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Whats the best and most rubbish garden tools you've ever had


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ROXANNE
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PostPosted: Fri Mar 10, 2017 3:25 pm    Post subject: Whats the best and most rubbish garden tools you've ever had Reply with quote

I bought a plasic based wheel barrow and it lasted a few month pre the base cracking,
I only used it for soil/ compost (no bricks etc) a complete waste of money. Mad

But among the best tool has tobe my spade/fork both "D" handles and stainless steal, ive had both for 30 plus years,

and i did buy an old fork / spade & pitch fork to use for the inner section of a gate i made for the house we had when we lived in the uk, the people who bought the house asked if i'd leave the gate as they thought it looked so country, those three tools cost me 3 total from a car boot
they all had had a life time of use but i thought they'd finsh that life span as a decorative veg patch gate inner.

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AimeeHoward
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PostPosted: Mon Mar 13, 2017 1:24 pm    Post subject: Wow you won't believe it Reply with quote

Hi there,

Speaking of garden rubbish there might be a lot of surprises once you decide to clear it out. So a couple of years ago I hired a company to help me dispose of my garden waste and you won't believe what kind of crazy stuff they found in the back yard: from shoes and household items to car and bike parts. I mean they did an amazing job. So if you ever need garden clearance check out:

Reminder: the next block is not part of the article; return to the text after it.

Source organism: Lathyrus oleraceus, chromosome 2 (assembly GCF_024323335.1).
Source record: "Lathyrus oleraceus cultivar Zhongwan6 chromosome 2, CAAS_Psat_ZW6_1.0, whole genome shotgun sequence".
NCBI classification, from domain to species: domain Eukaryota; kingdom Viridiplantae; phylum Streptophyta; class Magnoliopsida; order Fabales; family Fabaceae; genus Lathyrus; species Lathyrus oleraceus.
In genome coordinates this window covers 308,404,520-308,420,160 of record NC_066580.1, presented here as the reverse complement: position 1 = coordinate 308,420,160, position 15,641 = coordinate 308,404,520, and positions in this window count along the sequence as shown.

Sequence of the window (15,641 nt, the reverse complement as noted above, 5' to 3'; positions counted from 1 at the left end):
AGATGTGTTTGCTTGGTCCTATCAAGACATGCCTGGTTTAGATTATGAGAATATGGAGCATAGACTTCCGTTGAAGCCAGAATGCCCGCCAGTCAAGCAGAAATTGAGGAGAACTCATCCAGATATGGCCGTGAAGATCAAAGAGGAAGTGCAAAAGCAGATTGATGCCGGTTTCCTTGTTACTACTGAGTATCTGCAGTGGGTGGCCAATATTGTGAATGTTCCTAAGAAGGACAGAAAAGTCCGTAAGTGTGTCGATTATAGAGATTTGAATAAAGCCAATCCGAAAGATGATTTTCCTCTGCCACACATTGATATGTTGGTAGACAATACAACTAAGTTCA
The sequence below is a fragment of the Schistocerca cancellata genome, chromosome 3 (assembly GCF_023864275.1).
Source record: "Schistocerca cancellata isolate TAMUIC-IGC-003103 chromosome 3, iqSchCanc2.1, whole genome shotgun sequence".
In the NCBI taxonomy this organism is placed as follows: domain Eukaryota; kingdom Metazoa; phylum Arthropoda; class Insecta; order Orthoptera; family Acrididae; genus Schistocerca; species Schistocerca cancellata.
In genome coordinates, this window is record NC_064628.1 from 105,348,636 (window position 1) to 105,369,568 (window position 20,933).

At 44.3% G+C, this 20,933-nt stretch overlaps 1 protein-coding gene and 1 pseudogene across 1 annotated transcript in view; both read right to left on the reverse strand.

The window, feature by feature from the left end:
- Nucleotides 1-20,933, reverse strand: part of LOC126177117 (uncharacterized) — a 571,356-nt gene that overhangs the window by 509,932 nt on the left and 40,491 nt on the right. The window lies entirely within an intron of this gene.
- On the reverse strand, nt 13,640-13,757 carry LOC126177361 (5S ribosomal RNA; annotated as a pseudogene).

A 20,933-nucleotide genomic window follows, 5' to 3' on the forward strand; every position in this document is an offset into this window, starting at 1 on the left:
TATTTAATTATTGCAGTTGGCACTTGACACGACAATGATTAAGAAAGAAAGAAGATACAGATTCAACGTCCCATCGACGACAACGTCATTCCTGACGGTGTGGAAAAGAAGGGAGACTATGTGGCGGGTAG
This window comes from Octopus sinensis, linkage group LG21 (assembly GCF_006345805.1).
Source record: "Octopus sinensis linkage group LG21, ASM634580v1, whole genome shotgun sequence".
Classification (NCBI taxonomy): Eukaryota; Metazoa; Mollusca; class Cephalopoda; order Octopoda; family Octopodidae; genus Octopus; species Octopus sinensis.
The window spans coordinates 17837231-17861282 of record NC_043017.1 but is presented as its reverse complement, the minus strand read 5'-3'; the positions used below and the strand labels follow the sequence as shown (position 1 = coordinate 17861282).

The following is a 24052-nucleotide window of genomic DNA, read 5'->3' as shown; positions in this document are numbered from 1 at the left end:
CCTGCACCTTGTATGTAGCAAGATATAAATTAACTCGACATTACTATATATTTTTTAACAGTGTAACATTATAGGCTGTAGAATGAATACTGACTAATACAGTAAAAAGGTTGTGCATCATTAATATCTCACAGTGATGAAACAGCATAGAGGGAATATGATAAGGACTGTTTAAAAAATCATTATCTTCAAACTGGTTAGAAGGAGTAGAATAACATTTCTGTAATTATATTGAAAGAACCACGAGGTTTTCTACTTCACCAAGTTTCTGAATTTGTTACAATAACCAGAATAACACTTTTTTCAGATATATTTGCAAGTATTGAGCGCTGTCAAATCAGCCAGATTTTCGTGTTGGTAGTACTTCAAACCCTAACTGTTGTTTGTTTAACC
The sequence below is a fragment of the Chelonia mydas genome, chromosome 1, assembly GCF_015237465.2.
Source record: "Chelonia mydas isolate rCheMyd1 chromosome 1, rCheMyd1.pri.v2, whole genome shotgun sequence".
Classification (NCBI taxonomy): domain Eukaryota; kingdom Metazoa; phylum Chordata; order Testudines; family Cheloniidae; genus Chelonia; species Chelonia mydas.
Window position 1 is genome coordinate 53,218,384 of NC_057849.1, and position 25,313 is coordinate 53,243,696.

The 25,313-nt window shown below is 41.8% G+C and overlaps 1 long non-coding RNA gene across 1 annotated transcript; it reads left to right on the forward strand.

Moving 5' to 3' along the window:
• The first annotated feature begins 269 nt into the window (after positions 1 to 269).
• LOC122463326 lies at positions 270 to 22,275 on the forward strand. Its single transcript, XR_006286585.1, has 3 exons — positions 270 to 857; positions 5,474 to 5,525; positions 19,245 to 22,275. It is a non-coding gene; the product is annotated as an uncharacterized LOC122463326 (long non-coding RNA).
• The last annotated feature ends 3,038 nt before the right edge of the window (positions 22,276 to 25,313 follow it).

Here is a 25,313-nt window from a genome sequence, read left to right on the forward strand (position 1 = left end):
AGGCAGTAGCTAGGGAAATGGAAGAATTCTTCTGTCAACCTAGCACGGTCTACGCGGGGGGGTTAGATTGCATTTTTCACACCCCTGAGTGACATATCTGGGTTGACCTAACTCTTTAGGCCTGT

http://citygarden.org.uk/garden-clearance/
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tagwex
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Joined: 23 Feb 2010
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Location: Co. Wexford

PostPosted: Mon Mar 13, 2017 1:46 pm    Post subject: Reply with quote

There wont be much business for them on this side of the Irish Sea Aimee, no matter how good they are.
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medieval knievel
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PostPosted: Mon Apr 17, 2017 8:58 am    Post subject: Reply with quote

i'd recommend true temper tools based purely on me snapping one of their stainless steel garden forks; and after sending them a mail about it, they replaced it with one from the more expensive darby range, and sent on some other free goodies (gardening gloves, secateurs, a couple of trowels) as recompense.
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tagwex
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PostPosted: Mon Apr 17, 2017 9:05 am    Post subject: Reply with quote

A dodgy weld?
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kindredspirit
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PostPosted: Mon Apr 17, 2017 12:56 pm    Post subject: Reply with quote

Generally the only garden tools I'll buy now are Burgon & Ball, absolutely unbreakable and lovely wooden handles.

https://www.burgonandball.com/shop/scripts/prodList.asp?idcategory=33

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kindredspirit
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PostPosted: Mon Apr 17, 2017 1:01 pm    Post subject: Reply with quote

Next item on my to buy list is a Burgon & Ball long handled razor hoe.

I have the small one: nothing comes close to it for weeding at short quarters. Now I'm getting older I reckon the same design that I will be able to use standing up will be up my street.

http://www.burgonandball.com/shop/scripts/prodList.asp?idcategory=55

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Blowin